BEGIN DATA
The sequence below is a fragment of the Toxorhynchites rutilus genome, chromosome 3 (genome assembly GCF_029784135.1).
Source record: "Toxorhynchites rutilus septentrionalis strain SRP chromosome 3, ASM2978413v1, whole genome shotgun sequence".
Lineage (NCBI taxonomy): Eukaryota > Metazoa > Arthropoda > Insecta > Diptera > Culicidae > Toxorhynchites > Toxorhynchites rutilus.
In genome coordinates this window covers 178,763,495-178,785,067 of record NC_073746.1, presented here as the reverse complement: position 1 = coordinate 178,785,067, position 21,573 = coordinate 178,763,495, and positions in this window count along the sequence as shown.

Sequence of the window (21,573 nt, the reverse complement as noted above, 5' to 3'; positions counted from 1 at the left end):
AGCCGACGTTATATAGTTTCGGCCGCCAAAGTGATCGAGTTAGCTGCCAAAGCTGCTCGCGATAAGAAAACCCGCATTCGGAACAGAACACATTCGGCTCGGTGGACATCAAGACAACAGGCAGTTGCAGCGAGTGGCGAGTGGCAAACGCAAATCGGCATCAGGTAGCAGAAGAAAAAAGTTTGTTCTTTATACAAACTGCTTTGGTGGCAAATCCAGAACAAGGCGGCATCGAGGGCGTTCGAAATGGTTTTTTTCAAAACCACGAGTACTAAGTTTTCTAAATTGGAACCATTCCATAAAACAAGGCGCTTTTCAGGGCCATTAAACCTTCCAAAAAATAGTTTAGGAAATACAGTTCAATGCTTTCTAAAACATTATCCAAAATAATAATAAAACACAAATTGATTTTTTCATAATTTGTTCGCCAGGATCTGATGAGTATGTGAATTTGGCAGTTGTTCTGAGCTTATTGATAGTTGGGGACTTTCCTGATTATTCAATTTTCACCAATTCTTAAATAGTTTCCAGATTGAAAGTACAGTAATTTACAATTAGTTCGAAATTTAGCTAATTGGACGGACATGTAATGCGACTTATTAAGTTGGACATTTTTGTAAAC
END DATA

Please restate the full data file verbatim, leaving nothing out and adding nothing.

The sequence below is a fragment of the Toxorhynchites rutilus genome, chromosome 3 (genome assembly GCF_029784135.1).
Source record: "Toxorhynchites rutilus septentrionalis strain SRP chromosome 3, ASM2978413v1, whole genome shotgun sequence".
Lineage (NCBI taxonomy): Eukaryota > Metazoa > Arthropoda > Insecta > Diptera > Culicidae > Toxorhynchites > Toxorhynchites rutilus.
In genome coordinates this window covers 178,763,495-178,785,067 of record NC_073746.1, presented here as the reverse complement: position 1 = coordinate 178,785,067, position 21,573 = coordinate 178,763,495, and positions in this window count along the sequence as shown.

Sequence of the window (21,573 nt, the reverse complement as noted above, 5' to 3'; positions counted from 1 at the left end):
AGCCGACGTTATATAGTTTCGGCCGCCAAAGTGATCGAGTTAGCTGCCAAAGCTGCTCGCGATAAGAAAACCCGCATTCGGAACAGAACACATTCGGCTCGGTGGACATCAAGACAACAGGCAGTTGCAGCGAGTGGCGAGTGGCAAACGCAAATCGGCATCAGGTAGCAGAAGAAAAAAGTTTGTTCTTTATACAAACTGCTTTGGTGGCAAATCCAGAACAAGGCGGCATCGAGGGCGTTCGAAATGGTTTTTTTCAAAACCACGAGTACTAAGTTTTCTAAATTGGAACCATTCCATAAAACAAGGCGCTTTTCAGGGCCATTAAACCTTCCAAAAAATAGTTTAGGAAATACAGTTCAATGCTTTCTAAAACATTATCCAAAATAATAATAAAACACAAATTGATTTTTTCATAATTTGTTCGCCAGGATCTGATGAGTATGTGAATTTGGCAGTTGTTCTGAGCTTATTGATAGTTGGGGACTTTCCTGATTATTCAATTTTCACCAATTCTTAAATAGTTTCCAGATTGAAAGTACAGTAATTTACAATTAGTTCGAAATTTAGCTAATTGGACGGACATGTAATGCGACTTATTAAGTTGGACATTTTTGTAAAC